“Minecraft’ Modification Teaches About Materials Science – Fun and Challenging

The “Polycraft World” modification allows “Minecraft” players to create flamethrowers. But to do so, players learn about plastics processing in order to refine and fabricate the necessary components to build them.

The “Polycraft World” modification allows “Minecraft” players to create flamethrowers. But to do so, players learn about plastics processing in order to refine and fabricate the necessary components to build them.

The 3-D world of the popular “Minecraft” video game just became more entertaining, perilous and educational, thanks to a comprehensive code modification kit, “Polycraft World,” created by UT Dallas professors, students and alumni.

With “Polycraft World,” the millions of “Minecraft” players worldwide will now be able to incorporate the properties of many materials — chemical elements and compounds — into game action. For example, said Dr. Walter Voit, players could harvest natural rubber from trees, thwart enemies using flamethrowers and jetpacks, explore underwater biomes by scuba diving, or rapidly travel through virtual worlds on pogo sticks wearing custom-molded running shoes.

Voit, a faculty member in the Erik Jonsson School of Engineering and Computer Science, is co-creator of the modification, or mod as video gamers refer to the kit.

“The accessibility and popularity of ‘Minecraft’ makes it a great tool as an educational platform,” said Voit, an assistant professor of materials science and engineering, mechanical engineering and bioengineering. “Using our ‘Polycraft World’ mod, people of all ages will have an opportunity to navigate materials science, including metallurgy and polymer chemistry, in a fun, creative self-paced environment.”

“Minecraft” allows players to build their own worlds from scratch using 3-D cubes. The open-ended game allows the users to construct castles and tend to animals, or compete on large, online multiplayer servers where players can even destroy each other’s creations and fight battles.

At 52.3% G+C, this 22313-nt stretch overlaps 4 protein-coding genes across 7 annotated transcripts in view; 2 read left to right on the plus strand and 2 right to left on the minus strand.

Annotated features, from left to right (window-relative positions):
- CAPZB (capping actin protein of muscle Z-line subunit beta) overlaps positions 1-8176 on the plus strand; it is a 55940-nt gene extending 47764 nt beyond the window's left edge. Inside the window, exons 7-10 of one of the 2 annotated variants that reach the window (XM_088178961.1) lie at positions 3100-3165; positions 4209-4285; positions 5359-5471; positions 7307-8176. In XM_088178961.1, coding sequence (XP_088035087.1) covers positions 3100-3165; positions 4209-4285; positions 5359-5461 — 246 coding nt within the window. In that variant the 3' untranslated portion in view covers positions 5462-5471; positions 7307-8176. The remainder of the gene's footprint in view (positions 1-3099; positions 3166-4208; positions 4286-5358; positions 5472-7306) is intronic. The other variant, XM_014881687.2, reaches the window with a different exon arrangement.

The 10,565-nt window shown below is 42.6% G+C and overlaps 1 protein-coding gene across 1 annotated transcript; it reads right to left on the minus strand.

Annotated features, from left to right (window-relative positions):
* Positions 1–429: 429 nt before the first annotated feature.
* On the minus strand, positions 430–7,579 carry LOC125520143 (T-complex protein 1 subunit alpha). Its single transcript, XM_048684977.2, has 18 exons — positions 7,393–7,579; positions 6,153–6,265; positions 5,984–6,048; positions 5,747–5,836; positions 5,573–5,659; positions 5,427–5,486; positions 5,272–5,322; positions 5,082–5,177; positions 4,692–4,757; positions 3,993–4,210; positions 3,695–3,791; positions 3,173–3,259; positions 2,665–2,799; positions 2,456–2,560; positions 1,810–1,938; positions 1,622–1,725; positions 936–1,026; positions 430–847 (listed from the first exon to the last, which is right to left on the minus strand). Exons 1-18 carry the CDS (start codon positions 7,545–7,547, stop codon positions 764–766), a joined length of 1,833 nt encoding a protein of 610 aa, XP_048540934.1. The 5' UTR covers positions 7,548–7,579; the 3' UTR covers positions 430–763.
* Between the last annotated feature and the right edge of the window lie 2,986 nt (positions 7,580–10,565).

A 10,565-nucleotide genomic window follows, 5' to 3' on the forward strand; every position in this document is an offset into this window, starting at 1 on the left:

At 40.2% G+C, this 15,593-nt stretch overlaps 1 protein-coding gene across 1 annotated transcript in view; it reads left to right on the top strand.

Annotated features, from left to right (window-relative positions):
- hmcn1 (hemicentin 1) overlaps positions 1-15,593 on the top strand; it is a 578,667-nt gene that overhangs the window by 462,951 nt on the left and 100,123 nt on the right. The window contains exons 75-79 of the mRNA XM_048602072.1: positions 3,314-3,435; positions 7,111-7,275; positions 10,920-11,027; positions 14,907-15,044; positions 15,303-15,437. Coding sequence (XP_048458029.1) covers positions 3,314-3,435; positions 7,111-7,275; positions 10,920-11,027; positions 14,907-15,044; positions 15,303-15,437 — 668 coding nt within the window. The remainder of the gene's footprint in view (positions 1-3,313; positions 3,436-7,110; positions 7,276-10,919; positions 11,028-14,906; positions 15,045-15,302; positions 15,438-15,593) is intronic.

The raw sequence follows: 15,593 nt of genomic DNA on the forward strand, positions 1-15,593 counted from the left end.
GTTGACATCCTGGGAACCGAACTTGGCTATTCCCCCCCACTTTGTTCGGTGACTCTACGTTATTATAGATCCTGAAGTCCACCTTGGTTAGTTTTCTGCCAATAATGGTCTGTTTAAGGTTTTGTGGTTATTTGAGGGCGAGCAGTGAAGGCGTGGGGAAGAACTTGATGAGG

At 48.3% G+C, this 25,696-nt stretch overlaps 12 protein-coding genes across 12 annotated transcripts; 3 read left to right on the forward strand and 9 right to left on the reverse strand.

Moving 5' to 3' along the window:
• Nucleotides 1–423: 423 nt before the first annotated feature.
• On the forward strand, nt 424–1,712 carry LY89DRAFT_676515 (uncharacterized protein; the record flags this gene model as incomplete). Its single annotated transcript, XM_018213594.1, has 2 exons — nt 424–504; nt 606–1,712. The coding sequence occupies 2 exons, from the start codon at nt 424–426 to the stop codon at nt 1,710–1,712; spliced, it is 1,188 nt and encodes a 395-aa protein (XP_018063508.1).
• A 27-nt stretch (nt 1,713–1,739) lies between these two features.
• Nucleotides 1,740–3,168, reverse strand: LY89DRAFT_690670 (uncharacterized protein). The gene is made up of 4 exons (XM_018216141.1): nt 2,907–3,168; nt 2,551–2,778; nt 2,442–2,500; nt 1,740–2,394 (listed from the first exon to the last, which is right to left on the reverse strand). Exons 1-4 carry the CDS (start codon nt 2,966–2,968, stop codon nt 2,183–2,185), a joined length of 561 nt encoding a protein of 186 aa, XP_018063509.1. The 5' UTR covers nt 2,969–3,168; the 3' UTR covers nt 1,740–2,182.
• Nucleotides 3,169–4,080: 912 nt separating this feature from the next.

“?‘Minecraft’ is pretty addictive,” said Voit, who researches polymers that can be responsive to different environments, and is a 2013 Defense Advanced Research Projects Agency young faculty awardee. Voit has been an avid “Minecraft” player since the alpha launch of the game and has introduced many others to it, including “Polycraft World” co-creators Dr. Ron Smaldone, an assistant professor of chemistry, and Dr. Christina Thompson, a lecturer in chemistry.

Millions agree with Voit’s assessment. An alpha version of “Minecraft” was released in 2009, and a full version in 2011. It quickly gained a following mostly through word-of-mouth, and now has more than 100 million registered users of the PC version, with billions of views of instructional videos on YouTube. In 2012, “Minecraft” was one of 20 video games featured in the “Art of Video Games” exhibition at the Smithsonian American Art Museum. “Minecraft” now has its own annual convention, MineCon, Lego characters and a Hollywood film in the works.

Players can already mine materials such as redstone to craft diodes, switches and triggers to build circuitry in their virtual world. Voit, who graduated from UT Dallas with a bachelor’s degree in computer science and master’s degree in intelligent systems, used Java code for his mod to add sophisticated plastics and metals processing to extend “Minecraft” possibilities and help users learn about polymer chemistry.

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